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Menu Search Language Home English Français Site searchSearch keyword(s): Search Background DAI Handbook DAI Policy Workshops Appeals Process Request for Documents FAQs Contact us Home » Disclosure and Access to Information » Request for Documents DAI Request Form In this section Please use this form to request documents that you have not been able to find on our website. Your Information Title* Mr Mrs Miss Ms Name* Email* Phone Country* Afghanistan Åland Islands Albania Algeria American Samoa Andorra Angola Anguilla Antarctica Antigua and Barbuda Argentina Armenia Aruba Australia Austria Azerbaijan Bahrain Bangladesh Barbados Belarus Belgium Belize Benin Bermuda Bhutan Bolivia Bosnia and Herzegovina Botswana Bouvet Island Brazil British Indian Ocean Territory British Virgin Islands Brunei Bulgaria Burkina Faso Burundi Cambodia Cameroon Canada Cape Verde Cayman Islands Central African Republic Chad Chile China Christmas Island Cocos (Keeling) Islands Colombia Comoros Congo Congo-Brazzaville Cook Islands Costa Rica Côte d’Ivoire Croatia Cuba Cyprus Czech Republic Denmark Djibouti Dominica Dominican Republic Ecuador Egypt El Salvador Equatorial Guinea Eritrea Estonia Ethiopia Falkland Islands Faroes Fiji Finland France French Guiana French Polynesia French Southern Territories Gabon Gambia Georgia Germany Ghana Gibraltar Greece Greenland Grenada Guadeloupe Guam Guatemala Guinea Guinea-Bissau Guyana Haiti Heard Island and McDonald Islands Honduras Hong Kong SAR of China Hungary Iceland India Indonesia Iran Iraq Ireland Israel Italy Jamaica Japan Jordan Kazakhstan Kenya Kiribati Kuwait Kyrgyzstan Laos Latvia Lebanon Lesotho Liberia Libya Liechtenstein Lithuania Luxembourg Macao SAR of China Macedonia Madagascar Malawi Malaysia Maldives Mali Malta Marshall Islands Martinique Mauritania Mauritius Mayotte Mexico Micronesia Moldova Monaco Mongolia Montenegro Montserrat Morocco Mozambique Myanmar Namibia Nauru Nepal Netherlands Netherlands Antilles New Caledonia New Zealand Nicaragua Niger Nigeria Niue Norfolk Island North Korea Northern Marianas Norway Oman Pakistan Palau Palestine Panama Papua New Guinea Paraguay Peru Philippines Pitcairn Islands Poland Portugal Puerto Rico Qatar Reunion Romania Russia Rwanda Saint Helena Saint Kitts and Nevis Saint Lucia Saint Pierre and Miquelon Saint Vincent and the Grenadines Samoa San Marino São Tomé e Príncipe Saudi Arabia Senegal Serbia Seychelles Sierra Leone Singapore Slovakia Slovenia Solomon Islands Somalia South Africa South Georgia and the South Sandwich Islands South Korea Spain Sri Lanka Sudan Suriname Svalbard Swaziland Sweden Switzerland Syria Taiwan Tajikistan Tanzania Thailand The Bahamas Timor-Leste Togo Tokelau Tonga Trinidad and Tobago Tunisia Turkey Turkmenistan Turks and Caicos Islands Tuvalu Uganda Ukraine United Arab Emirates United Kingdom United States United States Minor Outlying Islands Uruguay US Virgin Islands Uzbekistan Vanuatu Vatican City Venezuela Vietnam Wallis and Futuna Western Sahara Yemen Zambia Zimbabwe Affiliation* Academics Association Consultant Development agency Education Government Media Non-governmental organization Multilateral organization Private sector Research Other Requested Information Date Range* Starting February 2nd 2013 and up January 1st 2006 – February 1st 2013 January 1st 2001 – December 31st 2005 January 1st 1996 – December 31st 2000 January 1st 1991 – December 31st 1995 January 1st 1986 – December 31st 1990 January 1st 1981 – December 31st 1985 January 1st 1976 – December 31st 1980 Before and up to December 31st 1975 Countries* Algeria Angola Benin Botswana Burkina Faso Burundi Cameroon Cape Verde Central African Republic Chad Comoros Congo Côte d’Ivoire Democratic Republic of Congo Djibouti Egypt Equatorial Guinea Eritrea Ethiopia Gabon Gambia Ghana Guinea Guinea-Bissau Kenya Lesotho Liberia Libya Madagascar Malawi Mali Mauritania Mauritius Morocco Mozambique Namibia Niger Nigeria Rwanda São Tomé & Príncipe Senegal Seychelles Sierra Leone Somalia South Africa South Sudan Sudan Swaziland Tanzania Togo Tunisia Uganda Zambia Zimbabwe Topics* African Carbon Support Program African Fertilizer Financing Mechanism African Financial Markets Initiative (AFMI) African Financing Partnership African Guarantee Fund for Small and Medium-sized Enterprises African Legal Support Facility African Peer Review Mechanism African Water Facility African Women in Business Initiative Agriculture & Agro-industries Aid for Trade Trust Fund Civil Society Climate Change Climate for Development in Africa (ClimDev-Africa) Initiative Climate Investment Funds (CIF) Congo Basin Forest Fund Deauville Partnership Economic & Financial Governance Education Emergency Liquidity Facility (ELF) Energy & Power Enhanced Private Sector Assistance for Africa: EPSA Initiative Environment Extractive Industries Transparency Initiative Financial Crisis Food Production Fragile States Facility Fund for African Private Sector Assistance Gender Global Environment Facility (GEF) Health Health in Africa Fund Higher Education Science and Technology Trust Fund Human and Social Development Information & Communication Technology Infrastructure Investment Climate Facility Making Finance Work for Africa Partnership Microfinance Multidonor Trust Fund Middle Income Countries Migration and Development Initiative Millennium Development Goals (MDGs) Multi-Donor Governance Trust Fund Multidonor Water Partnership Program NEPAD NEPAD Infrastructure Project Preparation Facility (NEPAD-IPFF) Partnerships Poverty Reduction Private Sector Development Programme for Infrastructure Development in Africa (PIDA) Quality Assurance & Results Regional Integration Rural Water Supply & Sanitation Initiative Seed Capital Assistance Facility (SCAF) South-South Cooperation Trust Fund Strategic Partnership with Africa Sustainable Energy Fund for Africa Trade Finance Initiative Transport Water Supply & Sanitation Youth Zimbabwe Multi-Donor Trust Fund Enquiry details Quote "The policy is a reaffirmation of the Bank Group’s commitment, to carry out its development activities in an open and transparent manner..." AfDB's VP SG Simultaneous disclosure Declassified Key documents Board Documents Policy Documents Strategy Documents Project & Operations Project-related Procurement Publications Environmental & Social Assessments Financial Information Legal Documents All Documents Useful Links Integrity and Anti-Corruption AfDB Group's Long Term Strategy Countries Field Office Contacts AfDB and IATI MapAfrica Civil Society Initiatives & Partnerships Explore what we do Sectors Agriculture & Agro-industries Climate Change Economic & Financial Governance Education Energy & Power Environment Gender Health Human Capital Development Information & Communication Technology Infrastructure Private Sector Transport Water Supply & Sanitation Topics Civil Society Employment Financial Crisis Food Production Millennium Development Goals (MDGs) Partnerships Poverty Reduction Quality Assurance & Results Regional Integration Sanctions System Structural Transformation Youth Ebola Independent Development Evaluation (IDEV) Select a country Explore our activities Please select a country North Africa - Algeria - Egypt - Libya - Mauritania - Morocco - Tunisia West Africa - Benin - Burkina Faso - Cape Verde - Côte d’Ivoire - Gambia - Ghana - Guinea - Guinea-Bissau - Liberia - Mali - Niger - Nigeria - Senegal - Sierra Leone - Togo East Africa - Burundi - Comoros - Djibouti - Eritrea - Ethiopia - Kenya - Rwanda - Seychelles - Somalia - South Sudan - Sudan - Tanzania - Uganda Central Africa - Cameroon - Central African Republic - Chad - Congo - Democratic Republic of Congo - Equatorial Guinea - Gabon - Madagascar Southern Africa - Angola - Botswana - Lesotho - Malawi - Mauritius - Mozambique - Namibia - São Tomé & Príncipe - South Africa - Swaziland - Zambia - Zimbabwe Terms & Conditions Disclosure and Access to Information Sitemap Search Glossary RSS Feeds Facebook Twitter Instagram Photos Flickr Photos Youtube Videos RSS Email © 2015 African Development Bank Group Web design agency - Liquid Light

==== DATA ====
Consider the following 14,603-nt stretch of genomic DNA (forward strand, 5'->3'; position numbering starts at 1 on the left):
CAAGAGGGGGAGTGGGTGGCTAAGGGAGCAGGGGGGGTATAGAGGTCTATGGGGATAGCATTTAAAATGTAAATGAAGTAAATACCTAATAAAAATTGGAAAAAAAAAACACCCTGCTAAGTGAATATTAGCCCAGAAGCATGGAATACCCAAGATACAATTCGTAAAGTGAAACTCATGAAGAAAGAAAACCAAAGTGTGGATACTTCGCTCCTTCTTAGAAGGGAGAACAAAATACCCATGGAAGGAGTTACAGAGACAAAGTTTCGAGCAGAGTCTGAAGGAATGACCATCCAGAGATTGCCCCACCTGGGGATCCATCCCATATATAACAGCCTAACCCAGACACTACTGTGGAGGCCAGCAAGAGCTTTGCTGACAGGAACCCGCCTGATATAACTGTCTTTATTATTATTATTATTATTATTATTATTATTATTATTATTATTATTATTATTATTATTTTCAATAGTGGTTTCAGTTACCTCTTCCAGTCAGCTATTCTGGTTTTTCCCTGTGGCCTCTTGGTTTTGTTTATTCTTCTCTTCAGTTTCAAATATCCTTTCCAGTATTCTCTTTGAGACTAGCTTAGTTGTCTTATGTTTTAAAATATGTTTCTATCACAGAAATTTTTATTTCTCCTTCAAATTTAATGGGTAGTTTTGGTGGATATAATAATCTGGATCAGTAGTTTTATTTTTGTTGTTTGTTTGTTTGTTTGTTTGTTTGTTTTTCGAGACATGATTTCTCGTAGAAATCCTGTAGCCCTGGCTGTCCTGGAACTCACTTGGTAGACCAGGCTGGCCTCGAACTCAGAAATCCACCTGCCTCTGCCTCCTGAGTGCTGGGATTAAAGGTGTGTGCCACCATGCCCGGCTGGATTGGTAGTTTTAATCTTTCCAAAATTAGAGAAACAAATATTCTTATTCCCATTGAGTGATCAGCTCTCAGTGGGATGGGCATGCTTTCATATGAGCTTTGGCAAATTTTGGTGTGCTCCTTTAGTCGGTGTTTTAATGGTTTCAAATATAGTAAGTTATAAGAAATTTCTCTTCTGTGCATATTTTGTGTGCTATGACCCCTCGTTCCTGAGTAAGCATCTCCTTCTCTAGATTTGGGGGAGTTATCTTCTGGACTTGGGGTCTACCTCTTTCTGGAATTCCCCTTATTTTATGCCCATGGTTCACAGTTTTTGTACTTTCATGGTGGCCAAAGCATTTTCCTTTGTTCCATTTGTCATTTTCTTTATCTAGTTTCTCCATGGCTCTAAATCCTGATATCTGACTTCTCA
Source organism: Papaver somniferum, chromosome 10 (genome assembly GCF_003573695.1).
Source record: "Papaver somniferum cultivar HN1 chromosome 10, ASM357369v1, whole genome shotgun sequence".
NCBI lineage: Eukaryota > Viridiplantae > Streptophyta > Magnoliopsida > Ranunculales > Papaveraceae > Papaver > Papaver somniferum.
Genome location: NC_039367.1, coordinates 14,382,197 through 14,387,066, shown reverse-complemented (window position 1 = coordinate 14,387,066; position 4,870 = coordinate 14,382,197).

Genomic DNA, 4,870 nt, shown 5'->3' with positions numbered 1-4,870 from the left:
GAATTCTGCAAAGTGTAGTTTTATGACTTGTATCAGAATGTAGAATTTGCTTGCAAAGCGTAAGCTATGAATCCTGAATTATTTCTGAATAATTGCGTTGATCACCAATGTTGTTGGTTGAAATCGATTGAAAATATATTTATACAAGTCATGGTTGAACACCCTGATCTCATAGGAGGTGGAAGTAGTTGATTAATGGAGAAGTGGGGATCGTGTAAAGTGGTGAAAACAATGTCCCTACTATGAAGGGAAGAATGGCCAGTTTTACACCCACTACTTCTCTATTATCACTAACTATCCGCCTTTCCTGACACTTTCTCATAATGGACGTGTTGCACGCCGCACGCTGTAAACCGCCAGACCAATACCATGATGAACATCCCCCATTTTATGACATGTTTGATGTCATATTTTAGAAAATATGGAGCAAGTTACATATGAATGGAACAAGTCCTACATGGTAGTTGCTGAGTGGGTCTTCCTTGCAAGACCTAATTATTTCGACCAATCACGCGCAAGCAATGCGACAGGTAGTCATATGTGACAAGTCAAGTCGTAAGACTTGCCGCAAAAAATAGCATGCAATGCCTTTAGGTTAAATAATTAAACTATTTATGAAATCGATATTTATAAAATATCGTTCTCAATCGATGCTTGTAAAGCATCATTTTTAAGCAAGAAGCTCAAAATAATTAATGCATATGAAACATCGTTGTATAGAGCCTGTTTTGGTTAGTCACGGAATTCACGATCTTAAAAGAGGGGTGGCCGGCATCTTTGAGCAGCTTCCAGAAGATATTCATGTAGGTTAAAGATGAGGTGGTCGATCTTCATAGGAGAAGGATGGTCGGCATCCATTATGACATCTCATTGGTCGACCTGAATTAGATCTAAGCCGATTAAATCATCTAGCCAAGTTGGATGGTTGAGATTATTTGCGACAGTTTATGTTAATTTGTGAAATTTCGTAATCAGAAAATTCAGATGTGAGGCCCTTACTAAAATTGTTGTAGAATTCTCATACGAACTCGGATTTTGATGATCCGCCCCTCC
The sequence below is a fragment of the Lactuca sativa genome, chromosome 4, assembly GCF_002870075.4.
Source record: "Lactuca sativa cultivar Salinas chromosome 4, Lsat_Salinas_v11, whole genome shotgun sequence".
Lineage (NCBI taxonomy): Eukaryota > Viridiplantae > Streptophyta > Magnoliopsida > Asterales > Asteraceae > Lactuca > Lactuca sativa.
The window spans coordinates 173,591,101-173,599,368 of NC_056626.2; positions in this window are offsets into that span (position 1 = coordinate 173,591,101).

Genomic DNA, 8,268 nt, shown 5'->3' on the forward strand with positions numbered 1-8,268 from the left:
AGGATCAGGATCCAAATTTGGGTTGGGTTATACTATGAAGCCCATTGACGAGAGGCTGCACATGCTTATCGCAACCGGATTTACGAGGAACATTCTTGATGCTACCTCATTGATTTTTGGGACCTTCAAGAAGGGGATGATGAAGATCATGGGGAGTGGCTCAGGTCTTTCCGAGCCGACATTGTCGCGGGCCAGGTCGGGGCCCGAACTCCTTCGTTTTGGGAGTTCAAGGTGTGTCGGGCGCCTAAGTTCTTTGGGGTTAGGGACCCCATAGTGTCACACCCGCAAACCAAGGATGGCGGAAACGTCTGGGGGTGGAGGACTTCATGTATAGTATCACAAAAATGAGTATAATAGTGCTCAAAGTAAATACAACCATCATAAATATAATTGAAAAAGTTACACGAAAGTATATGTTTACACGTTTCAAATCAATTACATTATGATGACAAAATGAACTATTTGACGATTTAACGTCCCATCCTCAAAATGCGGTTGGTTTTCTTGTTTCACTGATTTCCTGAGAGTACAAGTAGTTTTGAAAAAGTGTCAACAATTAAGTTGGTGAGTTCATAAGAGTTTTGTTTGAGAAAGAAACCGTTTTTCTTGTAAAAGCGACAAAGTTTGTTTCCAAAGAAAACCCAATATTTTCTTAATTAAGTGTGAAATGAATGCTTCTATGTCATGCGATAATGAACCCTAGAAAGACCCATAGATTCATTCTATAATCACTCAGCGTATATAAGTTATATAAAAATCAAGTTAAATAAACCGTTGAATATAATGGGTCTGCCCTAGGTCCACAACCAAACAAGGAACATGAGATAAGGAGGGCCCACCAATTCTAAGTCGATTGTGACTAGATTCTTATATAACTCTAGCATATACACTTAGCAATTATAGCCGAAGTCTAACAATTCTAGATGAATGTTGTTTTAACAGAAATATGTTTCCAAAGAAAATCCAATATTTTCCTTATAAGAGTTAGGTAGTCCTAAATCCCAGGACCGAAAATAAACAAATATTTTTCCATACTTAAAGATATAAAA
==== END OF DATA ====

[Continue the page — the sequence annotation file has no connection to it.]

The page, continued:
Formulation of Programme Framework for Integrated Rural Development (IRD) and Decentralization